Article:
A Pentecostal Reflection on Contemporary Worship and Consumerism

18:11

Here's a very important reflection on contemporary worship from Pentecostal theologian Simon Chan's latest book. Read and reflect.
Much has been said in recent years about the "dumbing down" of worship and the conspicuous absence of a sense of reverence and awe in so-called contemporary worship. But the underlying problem is a culture of consumerism and self-fulfilment. The church is expected to be a service provider to meet the needs of its consumer members. In this consumerist context, people are not likely to encounter anything like the fascinans et tremendum that humans experience in the presence of the holy God. Traditional words such as "holy", "praise", "honor", and "majesty" are still freely bandied about, but for the modern Christian, worship is largely a personal experience in a celebratory and friendly atmosphere. There will be a lot of acclamations about God's goodness, love and intimacy, but little that suggests the awesome presence that elicits reverence and awe, fear and trembling (Heb 12:28-29; Ps 96:8-9) leading to bowing or prostration (Ezek. 1:28; Rev. 1:17). The inability to understand these qualities has resulted in considerable shrinking of modern worship.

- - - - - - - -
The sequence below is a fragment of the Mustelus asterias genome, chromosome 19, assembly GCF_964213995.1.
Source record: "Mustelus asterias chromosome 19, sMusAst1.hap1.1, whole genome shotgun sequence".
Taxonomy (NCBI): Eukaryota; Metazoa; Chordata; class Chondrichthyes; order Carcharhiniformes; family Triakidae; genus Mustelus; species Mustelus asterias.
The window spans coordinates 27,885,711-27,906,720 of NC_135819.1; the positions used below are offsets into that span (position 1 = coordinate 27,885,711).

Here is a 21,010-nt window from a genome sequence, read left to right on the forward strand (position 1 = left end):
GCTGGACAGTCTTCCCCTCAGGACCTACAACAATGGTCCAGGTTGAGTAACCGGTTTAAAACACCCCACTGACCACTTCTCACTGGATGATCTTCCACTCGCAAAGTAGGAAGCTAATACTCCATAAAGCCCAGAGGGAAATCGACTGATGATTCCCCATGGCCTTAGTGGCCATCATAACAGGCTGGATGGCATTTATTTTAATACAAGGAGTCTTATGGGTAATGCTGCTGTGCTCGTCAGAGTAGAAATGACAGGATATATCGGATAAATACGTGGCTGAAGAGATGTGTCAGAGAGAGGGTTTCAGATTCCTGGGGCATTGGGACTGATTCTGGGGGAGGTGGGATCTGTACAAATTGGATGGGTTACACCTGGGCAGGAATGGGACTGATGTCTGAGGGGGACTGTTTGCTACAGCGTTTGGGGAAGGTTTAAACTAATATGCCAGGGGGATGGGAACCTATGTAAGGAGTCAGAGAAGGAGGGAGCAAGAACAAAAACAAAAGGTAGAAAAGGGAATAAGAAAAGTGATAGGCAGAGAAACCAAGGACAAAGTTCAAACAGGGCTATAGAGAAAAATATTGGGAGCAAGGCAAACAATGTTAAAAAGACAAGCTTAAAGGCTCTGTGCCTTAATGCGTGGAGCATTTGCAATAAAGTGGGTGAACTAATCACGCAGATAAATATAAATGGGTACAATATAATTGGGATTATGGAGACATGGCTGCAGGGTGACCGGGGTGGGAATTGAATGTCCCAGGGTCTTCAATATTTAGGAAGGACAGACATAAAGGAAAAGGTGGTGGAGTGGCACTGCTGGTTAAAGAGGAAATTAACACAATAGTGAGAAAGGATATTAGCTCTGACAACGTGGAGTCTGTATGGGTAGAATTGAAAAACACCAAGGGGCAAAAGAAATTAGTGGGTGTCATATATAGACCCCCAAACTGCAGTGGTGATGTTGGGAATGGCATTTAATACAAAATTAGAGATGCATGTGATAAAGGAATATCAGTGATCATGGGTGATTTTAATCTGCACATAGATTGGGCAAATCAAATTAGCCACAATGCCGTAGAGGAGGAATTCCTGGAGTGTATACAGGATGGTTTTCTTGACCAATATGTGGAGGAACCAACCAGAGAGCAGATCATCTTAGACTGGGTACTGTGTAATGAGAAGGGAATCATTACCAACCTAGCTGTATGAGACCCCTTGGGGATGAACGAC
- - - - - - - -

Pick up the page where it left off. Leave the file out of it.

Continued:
(Simon Chan, Grassroots Asian Theology, pp.88-89)

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The Tenets of the Apostolic Church


The Unity of the Godhead, and Trinity of the Persons therein.

The utter depravity of human nature, the necessity for repentance and regeneration and the eternal doom of the finally impenitent.

The virgin birth, sinless life, atoning death, triumphant resurrection, ascension, and abiding intercession of our Lord Jesus Christ; His second coming, and millennial reign upon earth.

Justification and Sanctification of the believer through the finished work of Christ.

The Baptism of the Holy Ghost for believers, with signs following.

The nine gifts of the Holy Ghost for the edification, exhortation and comfort of the Church, which is the body of Christ.

The Sacraments of Baptism by immersion and of the Lord's Supper.

The Divine inspiration and authority of the Holy Scriptures.

Church government by apostles, prophets, evangelists, pastors, teachers, elders and deacons.

The possibility of falling from grace.

The obligatory nature of tithes and offerings.